For a long time, when you googled my BFF, a successful literary manager, one of the first things that popped up was a review of a production of Shakespeare's Antony and Cleopatra that she directed in the basement of a pizzeria. The review was, how do I put this, fucking awful and specifically called my friend out as someone who doesn't understand theater. Not good SEO for a theater person.
I bet she wishes this (relatively) new crop of online tools that help promote flattering, professional profiles to the front page of Google searches, was around back then.
So far, Syracuse, Rochester and Johns Hopkins in Baltimore are among the universities that offer such tools to their students for free.
"These students have been comfortable with the intimate details of their lives on display since birth," said Lisa Severy, president-elect of the National Career Development Association and director of career services at the University of Colorado-Boulder, which does not offer the service.
"The first item on our`five things to do before you graduate' list is `clean up your online profile,'" she said. "We call it the grandma test — if you don't want her to see it, you probably don't want an employer to, either."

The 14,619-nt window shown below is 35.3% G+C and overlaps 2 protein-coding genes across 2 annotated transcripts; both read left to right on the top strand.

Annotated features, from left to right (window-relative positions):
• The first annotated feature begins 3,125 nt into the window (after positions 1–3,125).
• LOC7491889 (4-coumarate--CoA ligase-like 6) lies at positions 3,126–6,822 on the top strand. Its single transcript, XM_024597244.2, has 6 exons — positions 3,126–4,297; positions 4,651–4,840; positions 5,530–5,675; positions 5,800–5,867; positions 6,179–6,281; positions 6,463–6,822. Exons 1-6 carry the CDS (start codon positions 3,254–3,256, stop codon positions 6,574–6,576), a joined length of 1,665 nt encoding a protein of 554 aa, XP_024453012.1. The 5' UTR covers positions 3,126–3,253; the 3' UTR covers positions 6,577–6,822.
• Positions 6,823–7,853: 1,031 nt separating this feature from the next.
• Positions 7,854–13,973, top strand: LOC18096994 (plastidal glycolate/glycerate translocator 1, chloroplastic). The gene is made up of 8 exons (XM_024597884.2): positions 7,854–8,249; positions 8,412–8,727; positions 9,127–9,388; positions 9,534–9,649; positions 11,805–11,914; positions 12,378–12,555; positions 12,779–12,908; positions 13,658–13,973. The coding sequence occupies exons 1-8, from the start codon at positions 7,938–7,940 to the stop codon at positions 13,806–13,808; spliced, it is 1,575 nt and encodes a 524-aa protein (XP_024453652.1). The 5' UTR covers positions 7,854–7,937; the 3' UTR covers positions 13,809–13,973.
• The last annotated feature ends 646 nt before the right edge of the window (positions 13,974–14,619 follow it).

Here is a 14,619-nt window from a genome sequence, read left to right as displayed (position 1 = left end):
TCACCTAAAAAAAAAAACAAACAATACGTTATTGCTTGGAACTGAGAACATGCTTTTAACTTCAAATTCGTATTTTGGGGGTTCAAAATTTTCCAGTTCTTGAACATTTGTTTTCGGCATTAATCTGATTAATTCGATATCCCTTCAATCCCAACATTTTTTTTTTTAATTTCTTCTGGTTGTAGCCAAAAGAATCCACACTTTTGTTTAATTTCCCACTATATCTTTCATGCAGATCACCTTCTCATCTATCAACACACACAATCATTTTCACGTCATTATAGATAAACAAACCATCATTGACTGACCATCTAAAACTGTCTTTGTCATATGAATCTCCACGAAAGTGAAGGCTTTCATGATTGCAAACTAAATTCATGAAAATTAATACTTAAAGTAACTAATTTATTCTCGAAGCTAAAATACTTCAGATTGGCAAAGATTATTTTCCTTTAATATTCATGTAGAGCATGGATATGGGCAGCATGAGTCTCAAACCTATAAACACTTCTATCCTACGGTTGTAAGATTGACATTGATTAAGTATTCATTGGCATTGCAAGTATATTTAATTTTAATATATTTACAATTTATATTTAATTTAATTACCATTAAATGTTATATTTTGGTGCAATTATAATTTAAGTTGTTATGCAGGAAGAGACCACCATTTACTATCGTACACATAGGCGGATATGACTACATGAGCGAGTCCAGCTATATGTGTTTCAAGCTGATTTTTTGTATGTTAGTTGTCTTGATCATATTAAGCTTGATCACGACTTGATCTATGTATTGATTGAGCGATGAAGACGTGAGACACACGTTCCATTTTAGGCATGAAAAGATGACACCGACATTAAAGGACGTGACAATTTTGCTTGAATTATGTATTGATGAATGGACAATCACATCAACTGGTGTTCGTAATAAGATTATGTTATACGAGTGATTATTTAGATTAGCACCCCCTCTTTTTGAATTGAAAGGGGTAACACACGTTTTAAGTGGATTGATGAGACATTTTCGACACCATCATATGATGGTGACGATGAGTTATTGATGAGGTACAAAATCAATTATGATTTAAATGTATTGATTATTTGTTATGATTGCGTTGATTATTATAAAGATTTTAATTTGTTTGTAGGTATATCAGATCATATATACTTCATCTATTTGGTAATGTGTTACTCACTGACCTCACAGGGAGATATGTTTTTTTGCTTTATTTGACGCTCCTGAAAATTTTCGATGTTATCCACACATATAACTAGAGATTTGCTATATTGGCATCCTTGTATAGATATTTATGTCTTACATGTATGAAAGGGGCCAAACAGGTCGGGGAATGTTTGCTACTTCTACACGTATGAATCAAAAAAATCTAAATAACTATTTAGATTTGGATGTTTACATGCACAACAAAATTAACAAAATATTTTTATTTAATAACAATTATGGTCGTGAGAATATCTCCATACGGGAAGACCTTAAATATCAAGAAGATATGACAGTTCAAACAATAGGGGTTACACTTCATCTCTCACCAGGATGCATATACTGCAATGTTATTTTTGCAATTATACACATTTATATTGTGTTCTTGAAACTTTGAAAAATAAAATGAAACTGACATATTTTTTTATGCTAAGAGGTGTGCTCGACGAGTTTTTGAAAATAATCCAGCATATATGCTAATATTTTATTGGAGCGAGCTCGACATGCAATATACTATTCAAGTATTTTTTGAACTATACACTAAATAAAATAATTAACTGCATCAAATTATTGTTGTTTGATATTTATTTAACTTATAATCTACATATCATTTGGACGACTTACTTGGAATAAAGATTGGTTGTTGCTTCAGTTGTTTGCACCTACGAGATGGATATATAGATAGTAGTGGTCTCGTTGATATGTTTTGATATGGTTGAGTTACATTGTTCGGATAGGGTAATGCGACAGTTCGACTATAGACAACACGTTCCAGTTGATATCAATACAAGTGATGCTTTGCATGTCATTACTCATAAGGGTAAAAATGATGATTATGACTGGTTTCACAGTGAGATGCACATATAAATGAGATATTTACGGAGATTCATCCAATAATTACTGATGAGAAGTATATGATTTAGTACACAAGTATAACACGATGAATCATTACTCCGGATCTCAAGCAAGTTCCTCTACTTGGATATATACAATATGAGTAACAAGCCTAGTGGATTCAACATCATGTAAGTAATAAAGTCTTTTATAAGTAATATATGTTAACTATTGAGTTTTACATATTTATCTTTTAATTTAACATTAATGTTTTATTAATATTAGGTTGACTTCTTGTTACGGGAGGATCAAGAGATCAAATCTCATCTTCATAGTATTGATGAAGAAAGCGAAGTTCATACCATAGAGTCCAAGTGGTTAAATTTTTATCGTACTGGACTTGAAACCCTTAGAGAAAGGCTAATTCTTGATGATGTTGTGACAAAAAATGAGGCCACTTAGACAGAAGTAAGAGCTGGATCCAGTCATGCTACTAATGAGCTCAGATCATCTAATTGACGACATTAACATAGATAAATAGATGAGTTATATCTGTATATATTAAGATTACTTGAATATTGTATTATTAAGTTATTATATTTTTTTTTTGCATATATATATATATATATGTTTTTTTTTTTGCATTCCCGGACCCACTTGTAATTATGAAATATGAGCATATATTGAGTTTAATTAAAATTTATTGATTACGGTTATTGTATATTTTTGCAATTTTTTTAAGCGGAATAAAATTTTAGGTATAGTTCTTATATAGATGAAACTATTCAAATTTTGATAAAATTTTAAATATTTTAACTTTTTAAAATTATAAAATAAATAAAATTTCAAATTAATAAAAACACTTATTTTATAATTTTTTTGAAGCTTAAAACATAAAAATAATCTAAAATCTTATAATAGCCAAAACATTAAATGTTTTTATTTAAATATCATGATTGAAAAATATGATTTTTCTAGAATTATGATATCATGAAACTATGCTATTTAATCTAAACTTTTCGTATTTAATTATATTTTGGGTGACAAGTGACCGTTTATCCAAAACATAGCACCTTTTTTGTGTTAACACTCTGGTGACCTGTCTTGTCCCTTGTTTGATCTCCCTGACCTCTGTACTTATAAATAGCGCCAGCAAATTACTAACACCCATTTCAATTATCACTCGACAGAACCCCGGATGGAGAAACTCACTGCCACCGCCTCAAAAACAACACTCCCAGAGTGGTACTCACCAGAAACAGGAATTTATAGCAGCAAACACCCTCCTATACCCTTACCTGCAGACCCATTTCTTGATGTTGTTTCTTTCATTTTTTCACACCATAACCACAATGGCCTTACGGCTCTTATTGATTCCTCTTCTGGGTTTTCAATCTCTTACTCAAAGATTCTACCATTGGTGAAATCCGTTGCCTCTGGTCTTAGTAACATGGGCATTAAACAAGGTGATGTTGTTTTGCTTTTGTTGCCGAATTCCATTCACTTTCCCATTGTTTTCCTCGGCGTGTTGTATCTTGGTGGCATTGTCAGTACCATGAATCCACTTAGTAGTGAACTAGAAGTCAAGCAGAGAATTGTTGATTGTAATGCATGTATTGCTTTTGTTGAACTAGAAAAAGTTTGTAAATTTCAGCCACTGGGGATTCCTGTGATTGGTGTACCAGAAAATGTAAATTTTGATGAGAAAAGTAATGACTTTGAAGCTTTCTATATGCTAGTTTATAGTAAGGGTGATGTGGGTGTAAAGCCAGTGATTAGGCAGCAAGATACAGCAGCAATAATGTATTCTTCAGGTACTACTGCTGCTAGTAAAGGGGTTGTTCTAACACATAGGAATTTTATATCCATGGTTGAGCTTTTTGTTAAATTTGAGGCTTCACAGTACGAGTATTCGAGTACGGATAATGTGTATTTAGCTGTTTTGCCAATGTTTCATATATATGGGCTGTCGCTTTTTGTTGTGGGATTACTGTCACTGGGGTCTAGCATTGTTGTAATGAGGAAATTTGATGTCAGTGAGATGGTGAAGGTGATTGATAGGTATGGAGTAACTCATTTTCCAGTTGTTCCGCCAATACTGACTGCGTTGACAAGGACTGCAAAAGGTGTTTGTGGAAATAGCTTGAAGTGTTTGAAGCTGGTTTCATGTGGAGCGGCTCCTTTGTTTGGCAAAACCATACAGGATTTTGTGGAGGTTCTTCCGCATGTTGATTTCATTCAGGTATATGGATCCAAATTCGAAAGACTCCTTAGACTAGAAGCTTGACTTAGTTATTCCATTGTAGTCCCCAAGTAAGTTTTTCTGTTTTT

The grandma test, I like that! Although, I never knew my one grandma and the other was an alcoholic crazy person, so... maybe I'll just call it the "imaginary loving grandma test"?
Syracuse is using a service called BrandYourself, which "works by analyzing search terms in a user's online profile to determine, for example, that a LinkedIn account might rank 25th on Google searches of the user's name. The program then suggests ways to boost that ranking. The software also provides alerts when an unidentified result appears on a user's first page or if any links rise or fall significantly in rank." It was started by a Syracuse grads, and already 25,000 students have taken them up on the free offer. Brave new world.
This all got me thinking that I need this, but thankfully, the other Laura Becks on the internet (hi ladies!) are legit awesome. Well, I think they are, since Google searches are weighted to show pages you've visited/your g-info first/magic formula for magic. I wonder if there's a Laura Beck out there who's teaching babies to give other babies tattoos? Or worse, works in HR? JK, I should be so lucky.
I think the moral of the story is to make sure your website (you do have one, don't you??) or linkedin is on your resume and hope that prospective employers won't be dumb enough to assume that 15-year-old with your same name who has several albums dedicated to freaking Mickey Mouse hands at a rave isn't you. Unless she is, and then: Good luck out there!
Image via Pressmaster / Shutterstock.